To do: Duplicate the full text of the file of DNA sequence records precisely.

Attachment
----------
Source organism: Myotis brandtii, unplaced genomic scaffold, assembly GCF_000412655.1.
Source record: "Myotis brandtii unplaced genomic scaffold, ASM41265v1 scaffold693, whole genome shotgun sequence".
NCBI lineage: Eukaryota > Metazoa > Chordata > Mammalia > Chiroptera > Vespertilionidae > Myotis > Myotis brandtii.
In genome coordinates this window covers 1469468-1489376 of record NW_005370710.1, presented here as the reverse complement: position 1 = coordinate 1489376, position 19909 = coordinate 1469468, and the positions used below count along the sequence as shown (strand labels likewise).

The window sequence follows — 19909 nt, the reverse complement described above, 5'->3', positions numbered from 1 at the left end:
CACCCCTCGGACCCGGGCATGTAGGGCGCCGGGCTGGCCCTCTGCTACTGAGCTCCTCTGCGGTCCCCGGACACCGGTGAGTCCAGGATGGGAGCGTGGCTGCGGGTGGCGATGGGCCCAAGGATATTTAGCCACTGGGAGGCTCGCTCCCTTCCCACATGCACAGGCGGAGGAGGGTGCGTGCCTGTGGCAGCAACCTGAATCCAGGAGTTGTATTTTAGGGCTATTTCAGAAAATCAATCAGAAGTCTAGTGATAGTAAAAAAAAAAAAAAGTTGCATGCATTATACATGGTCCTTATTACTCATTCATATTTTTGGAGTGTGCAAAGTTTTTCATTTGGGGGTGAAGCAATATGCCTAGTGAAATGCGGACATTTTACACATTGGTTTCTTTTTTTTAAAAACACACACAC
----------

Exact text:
Source organism: Myotis brandtii, unplaced genomic scaffold, assembly GCF_000412655.1.
Source record: "Myotis brandtii unplaced genomic scaffold, ASM41265v1 scaffold693, whole genome shotgun sequence".
NCBI lineage: Eukaryota > Metazoa > Chordata > Mammalia > Chiroptera > Vespertilionidae > Myotis > Myotis brandtii.
In genome coordinates this window covers 1469468-1489376 of record NW_005370710.1, presented here as the reverse complement: position 1 = coordinate 1489376, position 19909 = coordinate 1469468, and the positions used below count along the sequence as shown (strand labels likewise).

The window sequence follows — 19909 nt, the reverse complement described above, 5'->3', positions numbered from 1 at the left end:
CACCCCTCGGACCCGGGCATGTAGGGCGCCGGGCTGGCCCTCTGCTACTGAGCTCCTCTGCGGTCCCCGGACACCGGTGAGTCCAGGATGGGAGCGTGGCTGCGGGTGGCGATGGGCCCAAGGATATTTAGCCACTGGGAGGCTCGCTCCCTTCCCACATGCACAGGCGGAGGAGGGTGCGTGCCTGTGGCAGCAACCTGAATCCAGGAGTTGTATTTTAGGGCTATTTCAGAAAATCAATCAGAAGTCTAGTGATAGTAAAAAAAAAAAAAAGTTGCATGCATTATACATGGTCCTTATTACTCATTCATATTTTTGGAGTGTGCAAAGTTTTTCATTTGGGGGTGAAGCAATATGCCTAGTGAAATGCGGACATTTTACACATTGGTTTCTTTTTTTTAAAAACACACACAC